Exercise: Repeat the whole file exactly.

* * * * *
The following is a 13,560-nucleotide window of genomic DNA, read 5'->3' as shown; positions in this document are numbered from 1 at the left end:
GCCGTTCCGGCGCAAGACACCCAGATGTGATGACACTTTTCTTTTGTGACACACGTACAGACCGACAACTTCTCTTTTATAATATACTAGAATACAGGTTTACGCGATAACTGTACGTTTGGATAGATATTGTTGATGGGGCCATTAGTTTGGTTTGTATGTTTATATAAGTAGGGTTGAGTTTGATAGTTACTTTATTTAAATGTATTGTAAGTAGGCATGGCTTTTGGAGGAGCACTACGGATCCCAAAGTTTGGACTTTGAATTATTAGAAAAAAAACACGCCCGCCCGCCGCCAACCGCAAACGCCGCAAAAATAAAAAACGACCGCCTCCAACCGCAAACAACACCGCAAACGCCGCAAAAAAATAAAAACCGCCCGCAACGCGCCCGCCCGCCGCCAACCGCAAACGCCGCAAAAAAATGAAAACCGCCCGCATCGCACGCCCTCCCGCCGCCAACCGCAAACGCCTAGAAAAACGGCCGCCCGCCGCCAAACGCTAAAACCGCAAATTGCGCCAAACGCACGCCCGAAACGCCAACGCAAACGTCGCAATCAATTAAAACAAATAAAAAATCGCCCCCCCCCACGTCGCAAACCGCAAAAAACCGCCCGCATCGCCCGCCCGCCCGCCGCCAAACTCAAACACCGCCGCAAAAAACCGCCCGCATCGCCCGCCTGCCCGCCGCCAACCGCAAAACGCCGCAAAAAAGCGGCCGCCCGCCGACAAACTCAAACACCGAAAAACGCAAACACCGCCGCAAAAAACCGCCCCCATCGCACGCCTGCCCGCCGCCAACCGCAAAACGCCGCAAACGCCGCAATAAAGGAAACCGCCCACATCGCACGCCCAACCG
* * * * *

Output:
The following is a 13,560-nucleotide window of genomic DNA, read 5'->3' as shown; positions in this document are numbered from 1 at the left end:
GCCGTTCCGGCGCAAGACACCCAGATGTGATGACACTTTTCTTTTGTGACACACGTACAGACCGACAACTTCTCTTTTATAATATACTAGAATACAGGTTTACGCGATAACTGTACGTTTGGATAGATATTGTTGATGGGGCCATTAGTTTGGTTTGTATGTTTATATAAGTAGGGTTGAGTTTGATAGTTACTTTATTTAAATGTATTGTAAGTAGGCATGGCTTTTGGAGGAGCACTACGGATCCCAAAGTTTGGACTTTGAATTATTAGAAAAAAAACACGCCCGCCCGCCGCCAACCGCAAACGCCGCAAAAATAAAAAACGACCGCCTCCAACCGCAAACAACACCGCAAACGCCGCAAAAAAATAAAAACCGCCCGCAACGCGCCCGCCCGCCGCCAACCGCAAACGCCGCAAAAAAATGAAAACCGCCCGCATCGCACGCCCTCCCGCCGCCAACCGCAAACGCCTAGAAAAACGGCCGCCCGCCGCCAAACGCTAAAACCGCAAATTGCGCCAAACGCACGCCCGAAACGCCAACGCAAACGTCGCAATCAATTAAAACAAATAAAAAATCGCCCCCCCCCACGTCGCAAACCGCAAAAAACCGCCCGCATCGCCCGCCCGCCCGCCGCCAAACTCAAACACCGCCGCAAAAAACCGCCCGCATCGCCCGCCTGCCCGCCGCCAACCGCAAAACGCCGCAAAAAAGCGGCCGCCCGCCGACAAACTCAAACACCGAAAAACGCAAACACCGCCGCAAAAAACCGCCCCCATCGCACGCCTGCCCGCCGCCAACCGCAAAACGCCGCAAACGCCGCAATAAAGGAAACCGCCCACATCGCACGCCCAACCG